The butter is traditionally made by churning a traditional fermented milk, unlike modern butter which is made by churning fresh milk.
The resulting butter is heated to evaporate the water. Once the butter becomes clarified it’s simmered for a longer time and the milk solids become darker and they produce a richer nutty and aromatic flavour. The darkened milk solids are considered a delicacy so unlike processed ghee, they are not discarded.
The resulting ghee has a longer shelf life than clarified butter and stays semi-solid at room temperature.
Ghee is made by several communities outside India, especially in Africa. The kind of ghee made will vary from community to community. The texture, colour and taste of ghee depends on the quality of the butter, the milk source and the duration of time spent simmering.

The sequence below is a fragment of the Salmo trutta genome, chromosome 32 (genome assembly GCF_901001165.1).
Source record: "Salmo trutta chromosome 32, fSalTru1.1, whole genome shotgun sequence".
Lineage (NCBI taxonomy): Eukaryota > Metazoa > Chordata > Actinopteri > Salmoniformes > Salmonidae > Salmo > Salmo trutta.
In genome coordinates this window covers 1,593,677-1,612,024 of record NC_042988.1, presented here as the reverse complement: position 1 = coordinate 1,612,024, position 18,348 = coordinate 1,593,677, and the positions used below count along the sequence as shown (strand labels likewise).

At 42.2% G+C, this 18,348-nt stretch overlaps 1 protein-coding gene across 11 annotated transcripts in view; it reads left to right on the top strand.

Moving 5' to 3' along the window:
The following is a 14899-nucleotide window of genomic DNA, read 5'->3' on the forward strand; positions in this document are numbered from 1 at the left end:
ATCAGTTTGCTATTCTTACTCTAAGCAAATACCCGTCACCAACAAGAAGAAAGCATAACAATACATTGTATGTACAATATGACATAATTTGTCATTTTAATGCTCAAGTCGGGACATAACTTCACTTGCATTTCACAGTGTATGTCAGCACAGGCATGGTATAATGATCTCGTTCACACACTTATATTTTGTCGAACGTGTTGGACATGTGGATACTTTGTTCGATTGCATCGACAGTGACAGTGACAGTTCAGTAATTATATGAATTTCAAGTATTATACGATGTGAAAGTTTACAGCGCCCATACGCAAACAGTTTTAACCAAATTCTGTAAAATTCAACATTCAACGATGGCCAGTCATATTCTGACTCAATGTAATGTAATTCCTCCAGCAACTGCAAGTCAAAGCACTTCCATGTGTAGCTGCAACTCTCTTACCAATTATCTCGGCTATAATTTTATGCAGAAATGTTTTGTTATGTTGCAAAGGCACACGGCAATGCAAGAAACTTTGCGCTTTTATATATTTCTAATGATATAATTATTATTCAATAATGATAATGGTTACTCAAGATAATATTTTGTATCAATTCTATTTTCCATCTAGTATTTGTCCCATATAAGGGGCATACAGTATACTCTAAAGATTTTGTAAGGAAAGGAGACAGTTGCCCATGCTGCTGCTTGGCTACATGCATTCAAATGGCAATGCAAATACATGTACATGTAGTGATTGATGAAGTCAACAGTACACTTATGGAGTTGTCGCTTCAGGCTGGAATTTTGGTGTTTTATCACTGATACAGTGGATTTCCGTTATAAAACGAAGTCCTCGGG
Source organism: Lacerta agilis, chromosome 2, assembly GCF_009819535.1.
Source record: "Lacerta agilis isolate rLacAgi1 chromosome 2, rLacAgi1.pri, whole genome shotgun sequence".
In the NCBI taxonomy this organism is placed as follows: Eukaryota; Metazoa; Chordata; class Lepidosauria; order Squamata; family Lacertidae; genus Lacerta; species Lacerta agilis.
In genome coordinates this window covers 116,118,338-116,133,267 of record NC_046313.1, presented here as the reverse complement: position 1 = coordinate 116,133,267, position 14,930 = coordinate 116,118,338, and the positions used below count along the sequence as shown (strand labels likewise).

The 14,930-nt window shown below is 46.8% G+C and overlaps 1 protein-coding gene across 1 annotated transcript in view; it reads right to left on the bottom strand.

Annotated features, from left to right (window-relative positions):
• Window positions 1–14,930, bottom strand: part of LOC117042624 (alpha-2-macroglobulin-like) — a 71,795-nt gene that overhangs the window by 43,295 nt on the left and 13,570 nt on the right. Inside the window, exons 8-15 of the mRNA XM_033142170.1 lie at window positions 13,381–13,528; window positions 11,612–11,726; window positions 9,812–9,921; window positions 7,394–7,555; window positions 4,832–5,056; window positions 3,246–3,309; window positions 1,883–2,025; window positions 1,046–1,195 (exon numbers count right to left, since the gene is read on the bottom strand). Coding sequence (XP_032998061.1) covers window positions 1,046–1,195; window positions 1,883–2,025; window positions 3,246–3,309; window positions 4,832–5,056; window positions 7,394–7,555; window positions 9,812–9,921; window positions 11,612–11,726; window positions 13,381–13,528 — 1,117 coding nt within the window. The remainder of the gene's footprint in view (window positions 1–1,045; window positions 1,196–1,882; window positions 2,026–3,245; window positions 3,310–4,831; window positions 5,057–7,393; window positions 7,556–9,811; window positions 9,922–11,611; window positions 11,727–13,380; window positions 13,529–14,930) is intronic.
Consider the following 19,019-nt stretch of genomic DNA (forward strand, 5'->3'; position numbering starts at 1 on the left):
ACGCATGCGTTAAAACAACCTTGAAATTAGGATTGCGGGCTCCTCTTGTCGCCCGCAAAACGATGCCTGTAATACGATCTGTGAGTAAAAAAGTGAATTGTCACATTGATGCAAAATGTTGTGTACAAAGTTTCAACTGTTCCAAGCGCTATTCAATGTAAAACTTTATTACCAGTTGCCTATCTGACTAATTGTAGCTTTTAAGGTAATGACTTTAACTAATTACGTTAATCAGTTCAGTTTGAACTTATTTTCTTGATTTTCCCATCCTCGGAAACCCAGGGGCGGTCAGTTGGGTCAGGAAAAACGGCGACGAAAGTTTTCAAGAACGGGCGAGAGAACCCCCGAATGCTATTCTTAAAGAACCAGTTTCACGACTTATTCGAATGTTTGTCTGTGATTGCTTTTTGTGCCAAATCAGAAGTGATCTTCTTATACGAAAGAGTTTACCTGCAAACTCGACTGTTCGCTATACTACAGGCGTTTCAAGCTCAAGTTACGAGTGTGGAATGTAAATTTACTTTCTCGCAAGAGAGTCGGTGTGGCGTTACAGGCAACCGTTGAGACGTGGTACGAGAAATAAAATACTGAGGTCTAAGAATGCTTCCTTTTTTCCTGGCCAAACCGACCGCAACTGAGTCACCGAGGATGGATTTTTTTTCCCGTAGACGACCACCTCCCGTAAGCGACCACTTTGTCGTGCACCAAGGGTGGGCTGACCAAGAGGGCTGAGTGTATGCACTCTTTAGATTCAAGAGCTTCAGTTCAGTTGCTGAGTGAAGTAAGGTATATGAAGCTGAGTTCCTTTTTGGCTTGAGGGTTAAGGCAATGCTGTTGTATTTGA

Culinary Use of Ghee
Ghee is used in cooking the way you would use olive oil or vegetable oil. Liquid ghee is also drizzled on cooked food, the way you would, olive oil.
The ghee made by several communities in East Africa is added as a condiment once food is served. It’s not actually used in cooking.